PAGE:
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Op-Ed: Questions of tenure, union's role

April 28, 2012|By Andrew Blumenfeld

Mandy Redfern, president of the LCUSD teachers' union, recently derided efforts to reform teacher tenure, suggesting tenure was far from “the problem” (“Blaming teachers union is wrong tactic,” op-ed, April 22).

She minimizes both the laboriousness of the process and the role of the union.

It has been suggested that tenure is simply notice of underperformance, opportunity to improve and proper documentation. In reality, tenure represents a mortal lock over one's job and can cause unintended damage to students.

When a school district wants to dismiss a tenured teacher, he/she is entitled to a third-party panel hearing that is stacked against districts. In California, the vast majority of cases that make it to the panel arise from gross misconduct — like sexual abuse — and even though only the strongest cases are pursued, over a third are unsuccessful. Since 1997, only 20% of upheld dismissals had to do with the quality of teaching.

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This process is lengthy — never less than one year, and usually multiple. It costs districts thousands of dollars — that's before incurring legal fees if the district chooses to pursue dismissal (where costs move into six figures).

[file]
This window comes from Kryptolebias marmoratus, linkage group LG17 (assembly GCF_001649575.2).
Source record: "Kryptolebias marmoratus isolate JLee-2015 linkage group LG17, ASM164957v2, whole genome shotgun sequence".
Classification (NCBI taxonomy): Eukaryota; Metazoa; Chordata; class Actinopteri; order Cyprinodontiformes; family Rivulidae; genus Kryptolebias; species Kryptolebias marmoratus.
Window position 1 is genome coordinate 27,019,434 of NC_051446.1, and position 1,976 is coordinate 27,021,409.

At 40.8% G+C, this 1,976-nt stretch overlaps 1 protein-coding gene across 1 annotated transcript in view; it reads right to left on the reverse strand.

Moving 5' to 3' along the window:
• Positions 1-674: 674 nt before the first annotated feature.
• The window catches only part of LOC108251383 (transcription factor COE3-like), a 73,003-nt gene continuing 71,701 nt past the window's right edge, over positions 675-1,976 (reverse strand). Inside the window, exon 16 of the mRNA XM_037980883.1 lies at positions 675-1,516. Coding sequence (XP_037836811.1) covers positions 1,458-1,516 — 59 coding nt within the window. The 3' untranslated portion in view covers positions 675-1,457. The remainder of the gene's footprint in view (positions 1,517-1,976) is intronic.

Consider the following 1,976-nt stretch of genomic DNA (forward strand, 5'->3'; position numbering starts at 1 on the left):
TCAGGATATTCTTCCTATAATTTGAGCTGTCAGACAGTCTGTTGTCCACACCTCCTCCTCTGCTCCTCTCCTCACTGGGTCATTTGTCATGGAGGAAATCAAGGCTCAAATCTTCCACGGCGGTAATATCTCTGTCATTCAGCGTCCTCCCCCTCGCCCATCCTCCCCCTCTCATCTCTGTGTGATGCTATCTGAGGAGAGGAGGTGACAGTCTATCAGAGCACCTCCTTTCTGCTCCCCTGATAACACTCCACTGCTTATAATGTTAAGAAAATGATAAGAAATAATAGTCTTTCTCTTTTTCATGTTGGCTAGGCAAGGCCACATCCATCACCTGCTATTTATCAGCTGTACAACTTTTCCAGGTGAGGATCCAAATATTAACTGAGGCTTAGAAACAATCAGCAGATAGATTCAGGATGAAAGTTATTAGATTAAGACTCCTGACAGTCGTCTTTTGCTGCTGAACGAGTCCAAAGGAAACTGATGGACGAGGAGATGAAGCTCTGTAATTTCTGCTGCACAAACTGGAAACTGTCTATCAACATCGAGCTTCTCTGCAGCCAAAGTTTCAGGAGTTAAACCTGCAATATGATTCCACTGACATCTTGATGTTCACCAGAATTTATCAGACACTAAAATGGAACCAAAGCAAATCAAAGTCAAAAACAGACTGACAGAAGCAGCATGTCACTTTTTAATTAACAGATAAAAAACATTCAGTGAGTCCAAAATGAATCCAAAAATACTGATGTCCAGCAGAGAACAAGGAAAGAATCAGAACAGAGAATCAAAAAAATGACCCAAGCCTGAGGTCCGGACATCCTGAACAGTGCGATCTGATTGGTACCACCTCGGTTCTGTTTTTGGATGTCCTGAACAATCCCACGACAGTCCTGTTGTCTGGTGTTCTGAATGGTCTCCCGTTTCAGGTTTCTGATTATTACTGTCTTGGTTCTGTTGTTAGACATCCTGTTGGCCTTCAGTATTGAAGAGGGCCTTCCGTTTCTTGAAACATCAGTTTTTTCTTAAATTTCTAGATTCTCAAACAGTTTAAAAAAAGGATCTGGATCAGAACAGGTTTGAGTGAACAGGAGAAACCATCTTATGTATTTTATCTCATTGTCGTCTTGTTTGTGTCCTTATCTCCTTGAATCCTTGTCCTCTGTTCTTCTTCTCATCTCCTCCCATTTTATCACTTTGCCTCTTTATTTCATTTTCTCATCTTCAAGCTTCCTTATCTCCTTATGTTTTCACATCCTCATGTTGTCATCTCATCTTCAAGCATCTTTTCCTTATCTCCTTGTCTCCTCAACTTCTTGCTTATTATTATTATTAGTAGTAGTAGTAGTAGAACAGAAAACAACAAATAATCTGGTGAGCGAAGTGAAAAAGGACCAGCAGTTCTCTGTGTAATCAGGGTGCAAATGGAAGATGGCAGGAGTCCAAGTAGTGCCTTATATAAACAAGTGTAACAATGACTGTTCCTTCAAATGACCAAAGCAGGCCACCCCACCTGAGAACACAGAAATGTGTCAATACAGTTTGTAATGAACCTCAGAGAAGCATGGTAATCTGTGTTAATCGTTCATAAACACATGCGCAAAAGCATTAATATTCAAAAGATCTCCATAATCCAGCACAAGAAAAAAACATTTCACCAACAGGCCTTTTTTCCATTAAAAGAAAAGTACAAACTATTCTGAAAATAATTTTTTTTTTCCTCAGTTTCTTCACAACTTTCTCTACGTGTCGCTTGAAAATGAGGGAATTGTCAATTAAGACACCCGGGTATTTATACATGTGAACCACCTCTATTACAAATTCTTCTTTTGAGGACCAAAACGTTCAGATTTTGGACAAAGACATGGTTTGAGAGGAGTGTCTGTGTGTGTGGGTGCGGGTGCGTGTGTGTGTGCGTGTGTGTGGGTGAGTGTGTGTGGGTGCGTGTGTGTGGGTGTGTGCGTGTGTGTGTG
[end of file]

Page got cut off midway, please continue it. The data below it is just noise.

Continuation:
Meanwhile, classroom after classroom of students suffer.

However, despite these challenges, we must shoulder the burdens and put resources toward the pursuit of this process. Both the district and the union must work through this archaic process in good faith to best serve students.

The idea that “the union will make sure that due process rights are followed and that [teachers] are not let go for frivolous or inappropriate reasons” belies the reality of unions' behavior and ignores the toll it takes on our community and students.

Take the Los Angeles Unified School District teacher whose departure was negotiated when it surfaced he sexually abused elementary students. Though law enforcement charged him with 23 counts of lewd conduct (of which there are 600 photos), the LAUSD school board feared they would not have immediate access to police documents and opted to pay a $40,000 settlement, rather than pursue the laborious, expensive and uncertain process of dismissing a tenured teacher — a process “facilitated” by the union.

Despite independent investigations confirming misconduct, the La Cañada teachers union “facilitated” that process in a highly publicized case this year.

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